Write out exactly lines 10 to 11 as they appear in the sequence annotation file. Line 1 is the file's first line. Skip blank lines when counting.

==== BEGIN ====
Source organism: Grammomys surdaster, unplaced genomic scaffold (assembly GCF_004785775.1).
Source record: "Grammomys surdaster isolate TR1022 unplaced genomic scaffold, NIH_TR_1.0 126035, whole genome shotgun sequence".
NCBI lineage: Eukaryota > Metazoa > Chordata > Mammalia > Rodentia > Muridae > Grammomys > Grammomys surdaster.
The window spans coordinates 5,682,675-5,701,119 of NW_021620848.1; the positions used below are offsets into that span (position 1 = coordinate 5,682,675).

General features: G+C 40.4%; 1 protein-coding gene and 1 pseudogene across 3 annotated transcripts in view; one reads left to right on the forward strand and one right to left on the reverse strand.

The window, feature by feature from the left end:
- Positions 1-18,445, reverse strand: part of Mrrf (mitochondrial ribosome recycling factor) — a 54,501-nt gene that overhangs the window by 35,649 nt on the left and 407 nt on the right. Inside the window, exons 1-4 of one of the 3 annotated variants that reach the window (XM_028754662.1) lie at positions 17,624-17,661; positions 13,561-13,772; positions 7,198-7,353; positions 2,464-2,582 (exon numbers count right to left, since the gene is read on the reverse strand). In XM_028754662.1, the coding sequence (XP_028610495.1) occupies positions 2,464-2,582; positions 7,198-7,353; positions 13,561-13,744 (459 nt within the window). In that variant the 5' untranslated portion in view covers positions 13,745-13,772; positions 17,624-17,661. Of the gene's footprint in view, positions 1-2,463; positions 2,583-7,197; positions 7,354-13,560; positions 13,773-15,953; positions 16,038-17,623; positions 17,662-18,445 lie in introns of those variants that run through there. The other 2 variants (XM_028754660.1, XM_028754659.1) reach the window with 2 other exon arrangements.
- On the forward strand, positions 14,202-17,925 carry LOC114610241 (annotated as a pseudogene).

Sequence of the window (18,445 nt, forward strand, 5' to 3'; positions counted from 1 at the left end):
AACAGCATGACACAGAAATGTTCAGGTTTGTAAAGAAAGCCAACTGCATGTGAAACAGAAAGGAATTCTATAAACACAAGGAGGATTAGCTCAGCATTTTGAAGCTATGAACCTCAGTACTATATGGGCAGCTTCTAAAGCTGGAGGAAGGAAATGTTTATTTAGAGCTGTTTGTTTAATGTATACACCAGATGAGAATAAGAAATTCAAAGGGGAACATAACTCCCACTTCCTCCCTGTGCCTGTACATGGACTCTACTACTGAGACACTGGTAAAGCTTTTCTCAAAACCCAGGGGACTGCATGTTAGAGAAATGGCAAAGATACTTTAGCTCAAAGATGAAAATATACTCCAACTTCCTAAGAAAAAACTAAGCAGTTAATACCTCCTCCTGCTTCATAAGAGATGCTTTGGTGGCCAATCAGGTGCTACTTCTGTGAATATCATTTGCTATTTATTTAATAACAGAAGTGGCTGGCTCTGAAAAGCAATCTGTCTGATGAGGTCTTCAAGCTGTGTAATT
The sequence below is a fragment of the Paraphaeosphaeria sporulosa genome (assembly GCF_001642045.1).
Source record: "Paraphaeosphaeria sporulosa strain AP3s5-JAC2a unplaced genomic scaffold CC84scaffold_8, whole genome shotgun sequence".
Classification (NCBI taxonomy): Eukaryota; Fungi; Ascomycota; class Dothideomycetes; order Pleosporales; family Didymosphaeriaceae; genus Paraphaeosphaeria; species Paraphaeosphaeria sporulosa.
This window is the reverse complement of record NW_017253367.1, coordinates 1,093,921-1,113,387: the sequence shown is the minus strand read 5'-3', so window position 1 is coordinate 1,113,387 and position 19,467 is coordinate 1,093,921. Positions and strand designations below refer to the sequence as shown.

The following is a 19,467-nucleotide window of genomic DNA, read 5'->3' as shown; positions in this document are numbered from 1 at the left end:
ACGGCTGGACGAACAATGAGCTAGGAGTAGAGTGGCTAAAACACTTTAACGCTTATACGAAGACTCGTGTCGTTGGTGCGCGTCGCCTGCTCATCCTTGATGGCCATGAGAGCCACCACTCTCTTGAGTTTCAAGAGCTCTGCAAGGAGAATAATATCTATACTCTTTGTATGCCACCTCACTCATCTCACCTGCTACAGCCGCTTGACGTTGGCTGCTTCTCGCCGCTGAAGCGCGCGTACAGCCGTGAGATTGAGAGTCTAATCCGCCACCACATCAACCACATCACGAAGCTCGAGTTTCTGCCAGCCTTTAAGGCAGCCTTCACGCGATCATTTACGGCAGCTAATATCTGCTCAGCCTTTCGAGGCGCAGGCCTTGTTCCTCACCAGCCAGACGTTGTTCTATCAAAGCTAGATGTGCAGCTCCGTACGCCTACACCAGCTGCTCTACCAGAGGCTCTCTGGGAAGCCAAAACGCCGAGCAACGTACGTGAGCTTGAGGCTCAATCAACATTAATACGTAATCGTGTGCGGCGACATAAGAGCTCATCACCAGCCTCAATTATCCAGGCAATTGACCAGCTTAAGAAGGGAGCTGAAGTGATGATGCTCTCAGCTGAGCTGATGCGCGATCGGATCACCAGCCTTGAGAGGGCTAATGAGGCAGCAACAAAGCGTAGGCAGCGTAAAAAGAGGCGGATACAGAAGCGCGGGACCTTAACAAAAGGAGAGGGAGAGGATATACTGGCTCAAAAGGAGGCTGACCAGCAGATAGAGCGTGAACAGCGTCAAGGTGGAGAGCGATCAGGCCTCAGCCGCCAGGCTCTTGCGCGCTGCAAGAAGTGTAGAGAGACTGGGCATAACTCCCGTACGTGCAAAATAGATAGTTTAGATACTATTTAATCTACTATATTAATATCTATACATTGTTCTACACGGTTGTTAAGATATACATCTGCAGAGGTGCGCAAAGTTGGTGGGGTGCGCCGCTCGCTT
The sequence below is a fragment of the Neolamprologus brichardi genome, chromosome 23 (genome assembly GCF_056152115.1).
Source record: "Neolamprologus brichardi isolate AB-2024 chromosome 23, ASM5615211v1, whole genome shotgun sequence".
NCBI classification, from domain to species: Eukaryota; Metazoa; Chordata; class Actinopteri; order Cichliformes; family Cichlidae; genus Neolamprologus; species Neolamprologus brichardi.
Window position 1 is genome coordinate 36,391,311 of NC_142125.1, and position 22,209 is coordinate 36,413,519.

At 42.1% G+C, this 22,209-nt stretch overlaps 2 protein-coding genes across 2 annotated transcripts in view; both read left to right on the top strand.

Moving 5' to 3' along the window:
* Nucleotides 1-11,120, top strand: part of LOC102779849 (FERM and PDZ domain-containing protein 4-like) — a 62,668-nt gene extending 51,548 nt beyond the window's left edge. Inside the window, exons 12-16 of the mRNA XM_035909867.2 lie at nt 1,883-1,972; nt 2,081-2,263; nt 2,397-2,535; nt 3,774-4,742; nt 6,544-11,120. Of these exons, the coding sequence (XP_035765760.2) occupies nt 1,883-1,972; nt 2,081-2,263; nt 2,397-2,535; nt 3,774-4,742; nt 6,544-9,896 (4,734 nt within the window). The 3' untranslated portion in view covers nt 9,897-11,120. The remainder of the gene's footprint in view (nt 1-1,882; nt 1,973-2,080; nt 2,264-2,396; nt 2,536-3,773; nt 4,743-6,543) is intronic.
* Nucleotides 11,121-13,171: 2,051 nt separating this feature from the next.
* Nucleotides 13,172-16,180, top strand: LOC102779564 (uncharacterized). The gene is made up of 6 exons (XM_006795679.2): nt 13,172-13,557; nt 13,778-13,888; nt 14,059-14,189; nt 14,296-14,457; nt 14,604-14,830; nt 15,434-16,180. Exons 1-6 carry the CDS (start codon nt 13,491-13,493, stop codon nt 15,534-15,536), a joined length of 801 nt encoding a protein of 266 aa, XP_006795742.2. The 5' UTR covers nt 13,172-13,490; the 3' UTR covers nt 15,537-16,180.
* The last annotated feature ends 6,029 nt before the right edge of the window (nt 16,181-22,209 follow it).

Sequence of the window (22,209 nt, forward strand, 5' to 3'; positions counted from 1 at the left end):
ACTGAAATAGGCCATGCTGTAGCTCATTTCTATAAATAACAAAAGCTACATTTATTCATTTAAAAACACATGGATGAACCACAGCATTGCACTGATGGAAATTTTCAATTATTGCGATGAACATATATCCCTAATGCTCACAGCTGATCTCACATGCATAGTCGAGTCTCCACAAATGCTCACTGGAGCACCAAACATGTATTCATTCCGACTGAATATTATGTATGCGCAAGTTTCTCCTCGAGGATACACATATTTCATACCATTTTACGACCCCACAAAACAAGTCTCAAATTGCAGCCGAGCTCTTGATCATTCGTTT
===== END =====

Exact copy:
AACAGCATGACACAGAAATGTTCAGGTTTGTAAAGAAAGCCAACTGCATGTGAAACAGAAAGGAATTCTATAAACACAAGGAGGATTAGCTCAGCATTTTGAAGCTATGAACCTCAGTACTATATGGGCAGCTTCTAAAGCTGGAGGAAGGAAATGTTTATTTAGAGCTGTTTGTTTAATGTATACACCAGATGAGAATAAGAAATTCAAAGGGGAACATAACTCCCACTTCCTCCCTGTGCCTGTACATGGACTCTACTACTGAGACACTGGTAAAGCTTTTCTCAAAACCCAGGGGACTGCATGTTAGAGAAATGGCAAAGATACTTTAGCTCAAAGATGAAAATATACTCCAACTTCCTAAGAAAAAACTAAGCAGTTAATACCTCCTCCTGCTTCATAAGAGATGCTTTGGTGGCCAATCAGGTGCTACTTCTGTGAATATCATTTGCTATTTATTTAATAACAGAAGTGGCTGGCTCTGAAAAGCAATCTGTCTGATGAGGTCTTCAAGCTGTGTAATT
The sequence below is a fragment of the Paraphaeosphaeria sporulosa genome (assembly GCF_001642045.1).